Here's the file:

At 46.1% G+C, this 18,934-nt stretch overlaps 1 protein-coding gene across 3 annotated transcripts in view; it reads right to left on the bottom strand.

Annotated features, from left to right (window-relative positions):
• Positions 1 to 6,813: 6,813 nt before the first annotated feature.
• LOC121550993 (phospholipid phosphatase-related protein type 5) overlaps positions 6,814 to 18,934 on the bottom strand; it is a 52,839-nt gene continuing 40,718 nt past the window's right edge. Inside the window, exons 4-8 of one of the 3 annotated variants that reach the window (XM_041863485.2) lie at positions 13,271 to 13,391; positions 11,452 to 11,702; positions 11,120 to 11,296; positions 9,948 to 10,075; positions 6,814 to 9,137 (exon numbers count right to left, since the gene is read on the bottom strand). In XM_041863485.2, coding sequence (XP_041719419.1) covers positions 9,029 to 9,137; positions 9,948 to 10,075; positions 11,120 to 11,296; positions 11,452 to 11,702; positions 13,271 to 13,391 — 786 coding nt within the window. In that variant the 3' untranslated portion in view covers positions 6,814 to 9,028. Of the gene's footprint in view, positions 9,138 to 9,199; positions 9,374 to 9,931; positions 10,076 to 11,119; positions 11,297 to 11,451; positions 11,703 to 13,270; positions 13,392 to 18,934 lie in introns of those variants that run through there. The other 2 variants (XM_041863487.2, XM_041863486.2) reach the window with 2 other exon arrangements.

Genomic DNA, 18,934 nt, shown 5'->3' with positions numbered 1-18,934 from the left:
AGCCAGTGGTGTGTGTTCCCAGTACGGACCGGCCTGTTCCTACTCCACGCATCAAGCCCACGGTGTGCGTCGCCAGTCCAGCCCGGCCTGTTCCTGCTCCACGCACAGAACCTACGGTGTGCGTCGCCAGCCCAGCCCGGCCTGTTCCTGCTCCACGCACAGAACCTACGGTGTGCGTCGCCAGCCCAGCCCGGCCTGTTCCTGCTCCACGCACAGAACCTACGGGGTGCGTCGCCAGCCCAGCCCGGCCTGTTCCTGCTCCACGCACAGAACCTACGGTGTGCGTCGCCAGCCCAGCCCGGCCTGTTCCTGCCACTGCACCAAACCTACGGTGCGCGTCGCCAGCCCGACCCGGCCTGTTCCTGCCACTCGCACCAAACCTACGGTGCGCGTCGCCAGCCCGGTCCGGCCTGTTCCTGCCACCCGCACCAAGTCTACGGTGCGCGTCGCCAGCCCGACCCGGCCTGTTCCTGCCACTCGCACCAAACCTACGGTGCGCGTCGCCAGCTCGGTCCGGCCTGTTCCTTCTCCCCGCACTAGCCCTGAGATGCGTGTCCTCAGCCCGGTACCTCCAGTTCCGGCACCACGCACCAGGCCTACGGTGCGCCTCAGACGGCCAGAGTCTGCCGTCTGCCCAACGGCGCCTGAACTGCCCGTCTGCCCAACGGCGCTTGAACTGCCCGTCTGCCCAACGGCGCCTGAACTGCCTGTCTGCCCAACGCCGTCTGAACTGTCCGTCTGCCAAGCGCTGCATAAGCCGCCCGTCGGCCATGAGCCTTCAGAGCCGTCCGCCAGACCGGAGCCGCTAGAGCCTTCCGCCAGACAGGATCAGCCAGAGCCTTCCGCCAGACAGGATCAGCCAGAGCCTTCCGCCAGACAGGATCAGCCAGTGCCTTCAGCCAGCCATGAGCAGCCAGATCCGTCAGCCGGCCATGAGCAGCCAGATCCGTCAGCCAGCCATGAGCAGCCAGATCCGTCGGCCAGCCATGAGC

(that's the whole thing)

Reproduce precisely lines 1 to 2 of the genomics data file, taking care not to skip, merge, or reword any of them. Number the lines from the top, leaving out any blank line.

At 46.1% G+C, this 18,934-nt stretch overlaps 1 protein-coding gene across 3 annotated transcripts in view; it reads right to left on the bottom strand.

Annotated features, from left to right (window-relative positions):